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If you load U-Boot onto an SD card, the rPi can be configured to use that to boot over Ethernet. It's not a completely "pure" network boot, but that's impossible given the hardware. (There's simply nowhere for a bootloader to live besides the SD card.)

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You need some sort of bootloader, even in a traditional PXE boot scenario... it's just that your BIOS hands off to the bootloader on your onboard PXE chip instead of to your OS's bootloader, etc. So, it's chain-booting no matter how you slice it.

You can setup your SD card to have U-Boot and not much else... just what's necessary for U-Boot to, well, boot. Then it takes over and does it's network boot of your full OS. So you can get a sort-of PXE boot setup.

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Yes I agree, the Ethernet is the one thing (other than the price in Australia) that stops me from using a pi

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-You can now provide up to 1.2 AMP to the 4 USB ports enabling you to connect more power hungry USB devices without needing an external USB hub. (This feature requires a 2Amp micro USB Power Supply)

Nice. In my experience, using a good power supply for the pi (instead of cheap ones selling for 5 bucks on ebay) is mandatory also in the current revision, and solves a lot of problems with video and USB devices (for example, cellular modems).

The Apple iPad charger works wonders.

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The Pi Shop sell a high power adapter http://www.amazon.co.uk/Adaptor-Supply-Charger-Tablet-iPhone... with full 2A and dual USB ports.

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The Samsung chargers as well, LG chargers unfortunately just only give 0.8A

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Right now it's possible to back feed power with a powered hub instead of using the micro USB connection. I'd like to see the schematic to find out if that's still possible, but I can't find one yet.

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Here you go (schematic): https://learn.adafruit.com/introducing-the-raspberry-pi-mode...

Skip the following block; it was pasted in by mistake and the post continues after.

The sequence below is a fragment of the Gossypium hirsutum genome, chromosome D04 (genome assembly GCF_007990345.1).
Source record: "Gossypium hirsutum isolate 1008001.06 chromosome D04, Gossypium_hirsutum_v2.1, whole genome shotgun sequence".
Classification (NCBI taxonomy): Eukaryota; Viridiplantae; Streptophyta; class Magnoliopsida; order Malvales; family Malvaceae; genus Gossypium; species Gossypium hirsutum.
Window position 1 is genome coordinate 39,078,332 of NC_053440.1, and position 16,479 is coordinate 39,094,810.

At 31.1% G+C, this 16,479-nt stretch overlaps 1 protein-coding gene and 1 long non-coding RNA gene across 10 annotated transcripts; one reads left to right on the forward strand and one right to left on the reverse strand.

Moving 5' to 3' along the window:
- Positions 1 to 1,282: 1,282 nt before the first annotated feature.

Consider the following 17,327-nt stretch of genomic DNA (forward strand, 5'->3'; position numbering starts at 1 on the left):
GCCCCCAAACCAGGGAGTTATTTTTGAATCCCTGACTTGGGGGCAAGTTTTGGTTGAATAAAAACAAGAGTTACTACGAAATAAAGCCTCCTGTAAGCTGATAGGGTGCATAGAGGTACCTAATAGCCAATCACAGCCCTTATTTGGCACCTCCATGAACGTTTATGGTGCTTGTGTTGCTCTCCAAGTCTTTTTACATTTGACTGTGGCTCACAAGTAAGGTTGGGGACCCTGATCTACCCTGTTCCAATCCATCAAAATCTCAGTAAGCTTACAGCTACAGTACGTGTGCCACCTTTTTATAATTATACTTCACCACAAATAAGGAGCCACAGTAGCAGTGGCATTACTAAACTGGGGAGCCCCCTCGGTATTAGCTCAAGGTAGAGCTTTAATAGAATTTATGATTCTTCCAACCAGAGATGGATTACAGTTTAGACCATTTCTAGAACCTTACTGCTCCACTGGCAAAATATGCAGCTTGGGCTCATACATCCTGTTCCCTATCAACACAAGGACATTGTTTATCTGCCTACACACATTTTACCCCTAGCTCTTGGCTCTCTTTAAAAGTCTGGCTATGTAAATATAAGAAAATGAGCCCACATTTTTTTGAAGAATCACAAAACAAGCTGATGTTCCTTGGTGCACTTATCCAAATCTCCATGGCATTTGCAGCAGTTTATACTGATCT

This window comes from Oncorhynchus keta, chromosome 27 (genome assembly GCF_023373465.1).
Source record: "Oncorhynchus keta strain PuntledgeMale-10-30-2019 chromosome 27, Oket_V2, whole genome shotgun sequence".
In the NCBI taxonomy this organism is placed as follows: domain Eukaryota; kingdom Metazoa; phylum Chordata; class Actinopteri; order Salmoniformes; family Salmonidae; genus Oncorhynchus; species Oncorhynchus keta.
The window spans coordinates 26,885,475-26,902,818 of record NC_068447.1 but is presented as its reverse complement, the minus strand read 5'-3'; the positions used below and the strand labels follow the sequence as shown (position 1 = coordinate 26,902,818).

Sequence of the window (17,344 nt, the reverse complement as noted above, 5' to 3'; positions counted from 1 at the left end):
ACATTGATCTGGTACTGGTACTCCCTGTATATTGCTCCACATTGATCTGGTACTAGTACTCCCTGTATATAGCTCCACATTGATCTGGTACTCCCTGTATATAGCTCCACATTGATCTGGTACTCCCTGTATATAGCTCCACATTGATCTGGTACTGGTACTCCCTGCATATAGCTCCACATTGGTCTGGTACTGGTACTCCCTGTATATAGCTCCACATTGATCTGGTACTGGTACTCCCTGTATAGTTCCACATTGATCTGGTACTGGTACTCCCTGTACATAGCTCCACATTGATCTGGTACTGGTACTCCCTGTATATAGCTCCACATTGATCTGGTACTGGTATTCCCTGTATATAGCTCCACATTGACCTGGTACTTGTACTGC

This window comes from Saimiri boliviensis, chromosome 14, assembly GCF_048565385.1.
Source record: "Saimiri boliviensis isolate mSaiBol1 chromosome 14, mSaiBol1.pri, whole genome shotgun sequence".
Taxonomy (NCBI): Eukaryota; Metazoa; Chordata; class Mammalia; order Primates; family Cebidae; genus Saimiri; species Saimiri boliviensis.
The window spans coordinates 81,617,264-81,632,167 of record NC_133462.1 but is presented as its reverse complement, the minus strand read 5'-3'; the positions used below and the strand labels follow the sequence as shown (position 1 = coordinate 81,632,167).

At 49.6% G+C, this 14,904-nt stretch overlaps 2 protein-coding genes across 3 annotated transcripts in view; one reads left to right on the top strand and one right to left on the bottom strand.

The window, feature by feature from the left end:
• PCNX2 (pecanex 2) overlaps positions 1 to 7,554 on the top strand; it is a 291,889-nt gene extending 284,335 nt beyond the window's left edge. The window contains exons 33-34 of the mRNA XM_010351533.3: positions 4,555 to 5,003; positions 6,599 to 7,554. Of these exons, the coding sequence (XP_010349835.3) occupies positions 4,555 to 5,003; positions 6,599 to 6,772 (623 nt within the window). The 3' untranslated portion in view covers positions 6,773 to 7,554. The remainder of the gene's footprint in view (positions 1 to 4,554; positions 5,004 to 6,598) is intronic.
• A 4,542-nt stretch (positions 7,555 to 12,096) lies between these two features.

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This isn't a good idea though I've heard, don't you bypass some important components for power safety in the micro USB power circuit?

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You're bypassing a fuse. If you have a crappy powered hub that isn't well regulated you could fry your pi.

In reality, the chance of that happening is very small, and safety here is only in the context of the "safety" of a $35 board. Most hubs won't let you draw more than a couple of amps anyway.

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Well, I'm not sure how well regulated my $3 powered usb hub is. I find myself having to do this weird ritual of plugging stuff in under the correct sequence otherwise I get some power from the hub and the pi won't boot fully (goes into a weird boot loop).

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This is quite the impressive release. The additional USB ports are a welcome addition, as-is the additional GPIO. I have one project in particular that will benefit from the additional GPIO.

The microSD slot is also a big deal. microSD's are much more common now-days than SD's due to most people's phones having them. I own a slew of old mSD's from old phones and can re-purpose them into a Pi project now :)

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The microSD card and changes to the ports (more flush USB) also reduce the footprint which means I should be able to cram a new version of my Pi motion activated camera into a smaller waterproof case. This makes me very happy. The lower power demands may also let me get away with using a smaller battery and solar panel.

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Agreed. Big win on the microSD. They are also becoming very affordable, especially < 32GB

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plus better mounting.

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Have them fixed the broken USB system? (USB and Ethernet share the same bus problem)

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Current != power. I recommend altering this to say "uses less power (600mA at X volts) than the old (750mA at Y volts)," filling in X and Y with the voltage that the systems run at.

Or: "uses less power(X mW) than the old one (Y mW)," filling in X and Y wit hthe power that the systems run at.

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Power = Current * Voltage so just giving the voltage doesn't help either. I believe the voltage is unchanged so stating a decrease in amperage would suffice.

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While we're here, I'd like to call attention to the fact that the Pi foundation has hired someone to opensource the X display driver, addressing one of the common criticisms about openness:

http://anholt.livejournal.com/44239.html

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They hired him to create an open source driver, not to open source the current one.

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We need an "(up|down)vote but derail/off-topic" button. Upvoted anyway.

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For people saying they want a faster revision - do remember there are other computers in this form factor. I recently got an Odroid U3 and am very happy with it. Of course, it's $65, not $35. I tried setting up owncloud, nginx, a web server, etc. on a Pi and it couldn't handle it (everything ran, but terribly), the Odroid does well.